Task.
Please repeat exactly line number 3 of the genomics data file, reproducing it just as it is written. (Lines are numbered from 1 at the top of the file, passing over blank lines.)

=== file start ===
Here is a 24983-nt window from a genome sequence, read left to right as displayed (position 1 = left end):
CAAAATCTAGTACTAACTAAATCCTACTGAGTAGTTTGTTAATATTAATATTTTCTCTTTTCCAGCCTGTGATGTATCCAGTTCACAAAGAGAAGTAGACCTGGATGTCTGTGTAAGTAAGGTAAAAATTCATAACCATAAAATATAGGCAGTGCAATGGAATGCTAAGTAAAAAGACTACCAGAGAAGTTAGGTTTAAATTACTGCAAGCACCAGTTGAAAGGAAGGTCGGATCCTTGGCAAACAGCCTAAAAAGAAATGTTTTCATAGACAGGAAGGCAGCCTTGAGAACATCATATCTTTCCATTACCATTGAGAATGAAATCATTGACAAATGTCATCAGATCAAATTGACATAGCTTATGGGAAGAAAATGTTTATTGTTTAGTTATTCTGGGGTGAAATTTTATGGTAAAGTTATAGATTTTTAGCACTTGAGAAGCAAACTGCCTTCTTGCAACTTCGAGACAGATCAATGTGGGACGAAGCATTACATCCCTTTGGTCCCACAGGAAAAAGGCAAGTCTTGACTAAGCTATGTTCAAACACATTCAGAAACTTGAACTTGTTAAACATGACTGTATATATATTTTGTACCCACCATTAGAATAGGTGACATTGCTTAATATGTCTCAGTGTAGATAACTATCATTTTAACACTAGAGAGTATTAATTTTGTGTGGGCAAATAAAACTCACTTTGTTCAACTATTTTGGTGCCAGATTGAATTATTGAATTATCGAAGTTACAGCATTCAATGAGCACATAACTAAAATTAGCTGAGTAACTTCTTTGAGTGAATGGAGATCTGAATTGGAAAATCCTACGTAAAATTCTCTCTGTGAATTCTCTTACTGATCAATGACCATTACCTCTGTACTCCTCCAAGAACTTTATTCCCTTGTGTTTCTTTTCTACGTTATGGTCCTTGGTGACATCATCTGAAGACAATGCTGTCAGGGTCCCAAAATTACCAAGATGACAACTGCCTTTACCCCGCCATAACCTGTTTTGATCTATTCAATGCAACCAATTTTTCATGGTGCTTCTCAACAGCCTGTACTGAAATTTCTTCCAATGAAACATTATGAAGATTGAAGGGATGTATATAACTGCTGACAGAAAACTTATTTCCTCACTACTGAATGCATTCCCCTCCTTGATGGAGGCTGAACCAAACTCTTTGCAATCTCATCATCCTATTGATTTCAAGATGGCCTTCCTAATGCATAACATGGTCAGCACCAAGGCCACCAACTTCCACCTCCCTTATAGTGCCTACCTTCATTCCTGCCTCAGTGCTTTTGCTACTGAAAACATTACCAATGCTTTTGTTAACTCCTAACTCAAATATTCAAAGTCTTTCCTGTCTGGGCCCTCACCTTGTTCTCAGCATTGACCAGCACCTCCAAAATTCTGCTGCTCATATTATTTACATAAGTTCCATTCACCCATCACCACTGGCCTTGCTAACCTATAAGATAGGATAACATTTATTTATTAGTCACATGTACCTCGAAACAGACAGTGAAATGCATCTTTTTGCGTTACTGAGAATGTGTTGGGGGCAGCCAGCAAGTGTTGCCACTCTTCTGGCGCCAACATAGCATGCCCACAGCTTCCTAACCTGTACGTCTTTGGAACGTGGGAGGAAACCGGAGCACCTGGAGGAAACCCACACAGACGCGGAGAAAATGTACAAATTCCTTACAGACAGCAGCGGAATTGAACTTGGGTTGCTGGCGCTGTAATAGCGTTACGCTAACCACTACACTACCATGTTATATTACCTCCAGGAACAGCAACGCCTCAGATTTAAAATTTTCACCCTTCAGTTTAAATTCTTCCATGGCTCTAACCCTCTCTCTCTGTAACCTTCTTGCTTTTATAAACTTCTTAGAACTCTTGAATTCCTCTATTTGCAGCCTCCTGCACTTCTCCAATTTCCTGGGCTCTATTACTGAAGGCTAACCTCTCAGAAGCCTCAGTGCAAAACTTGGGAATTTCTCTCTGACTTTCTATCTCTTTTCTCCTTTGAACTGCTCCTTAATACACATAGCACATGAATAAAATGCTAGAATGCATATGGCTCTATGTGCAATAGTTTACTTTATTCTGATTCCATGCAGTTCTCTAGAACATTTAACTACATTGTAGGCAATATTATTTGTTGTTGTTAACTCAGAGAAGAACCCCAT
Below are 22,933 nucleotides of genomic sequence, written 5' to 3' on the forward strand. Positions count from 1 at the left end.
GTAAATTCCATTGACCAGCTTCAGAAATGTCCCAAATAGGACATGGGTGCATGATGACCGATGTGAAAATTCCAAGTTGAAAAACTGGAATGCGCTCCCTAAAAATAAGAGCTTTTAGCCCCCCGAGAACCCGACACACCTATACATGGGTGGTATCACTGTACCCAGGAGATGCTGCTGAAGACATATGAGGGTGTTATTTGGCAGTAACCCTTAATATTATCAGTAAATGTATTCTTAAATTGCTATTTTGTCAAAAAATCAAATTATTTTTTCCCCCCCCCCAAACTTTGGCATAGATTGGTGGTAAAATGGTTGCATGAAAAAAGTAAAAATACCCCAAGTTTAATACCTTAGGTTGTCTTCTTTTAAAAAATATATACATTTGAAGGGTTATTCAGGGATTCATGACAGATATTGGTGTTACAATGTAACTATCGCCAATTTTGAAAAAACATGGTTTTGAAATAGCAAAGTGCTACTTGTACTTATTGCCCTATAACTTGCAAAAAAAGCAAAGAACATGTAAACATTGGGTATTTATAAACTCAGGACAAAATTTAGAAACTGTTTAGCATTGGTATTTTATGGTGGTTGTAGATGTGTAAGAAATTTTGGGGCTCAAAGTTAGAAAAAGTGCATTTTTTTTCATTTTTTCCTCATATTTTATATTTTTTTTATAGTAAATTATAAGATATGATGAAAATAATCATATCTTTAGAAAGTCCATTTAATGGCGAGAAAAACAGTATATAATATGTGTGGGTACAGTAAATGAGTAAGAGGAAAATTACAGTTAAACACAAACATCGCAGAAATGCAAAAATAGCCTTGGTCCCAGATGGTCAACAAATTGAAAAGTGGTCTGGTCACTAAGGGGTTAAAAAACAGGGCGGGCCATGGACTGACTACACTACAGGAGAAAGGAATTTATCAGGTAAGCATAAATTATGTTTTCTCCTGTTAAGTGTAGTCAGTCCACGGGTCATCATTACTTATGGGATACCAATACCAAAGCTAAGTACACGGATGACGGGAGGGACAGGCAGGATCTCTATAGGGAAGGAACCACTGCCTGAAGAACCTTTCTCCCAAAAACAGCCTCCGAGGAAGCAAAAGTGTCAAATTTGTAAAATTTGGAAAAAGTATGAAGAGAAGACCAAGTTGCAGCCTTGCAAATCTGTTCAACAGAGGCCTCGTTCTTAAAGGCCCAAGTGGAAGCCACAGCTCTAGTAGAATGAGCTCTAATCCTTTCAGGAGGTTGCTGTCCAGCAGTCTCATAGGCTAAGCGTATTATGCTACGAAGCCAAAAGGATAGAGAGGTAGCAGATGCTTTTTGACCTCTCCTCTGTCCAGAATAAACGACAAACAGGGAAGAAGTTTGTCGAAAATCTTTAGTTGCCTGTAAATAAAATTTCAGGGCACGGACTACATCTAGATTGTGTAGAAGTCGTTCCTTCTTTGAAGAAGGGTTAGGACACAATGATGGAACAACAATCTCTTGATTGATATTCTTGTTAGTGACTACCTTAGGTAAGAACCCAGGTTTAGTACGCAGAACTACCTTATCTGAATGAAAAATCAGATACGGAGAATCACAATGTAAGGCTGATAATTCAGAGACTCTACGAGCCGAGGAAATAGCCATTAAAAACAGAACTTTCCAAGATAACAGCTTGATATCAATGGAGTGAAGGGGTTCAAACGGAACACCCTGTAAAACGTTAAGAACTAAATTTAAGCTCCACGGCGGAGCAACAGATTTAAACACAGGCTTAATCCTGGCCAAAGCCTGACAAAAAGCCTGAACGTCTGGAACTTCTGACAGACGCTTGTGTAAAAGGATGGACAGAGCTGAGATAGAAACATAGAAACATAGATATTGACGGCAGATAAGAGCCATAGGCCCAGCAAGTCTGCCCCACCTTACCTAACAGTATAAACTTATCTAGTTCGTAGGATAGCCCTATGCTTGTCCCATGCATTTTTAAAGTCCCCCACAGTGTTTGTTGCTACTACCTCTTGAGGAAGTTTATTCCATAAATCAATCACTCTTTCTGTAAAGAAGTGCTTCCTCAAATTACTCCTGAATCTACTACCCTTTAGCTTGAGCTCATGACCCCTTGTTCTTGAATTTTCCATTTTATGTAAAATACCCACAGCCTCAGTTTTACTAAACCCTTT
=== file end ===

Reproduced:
Below are 22,933 nucleotides of genomic sequence, written 5' to 3' on the forward strand. Positions count from 1 at the left end.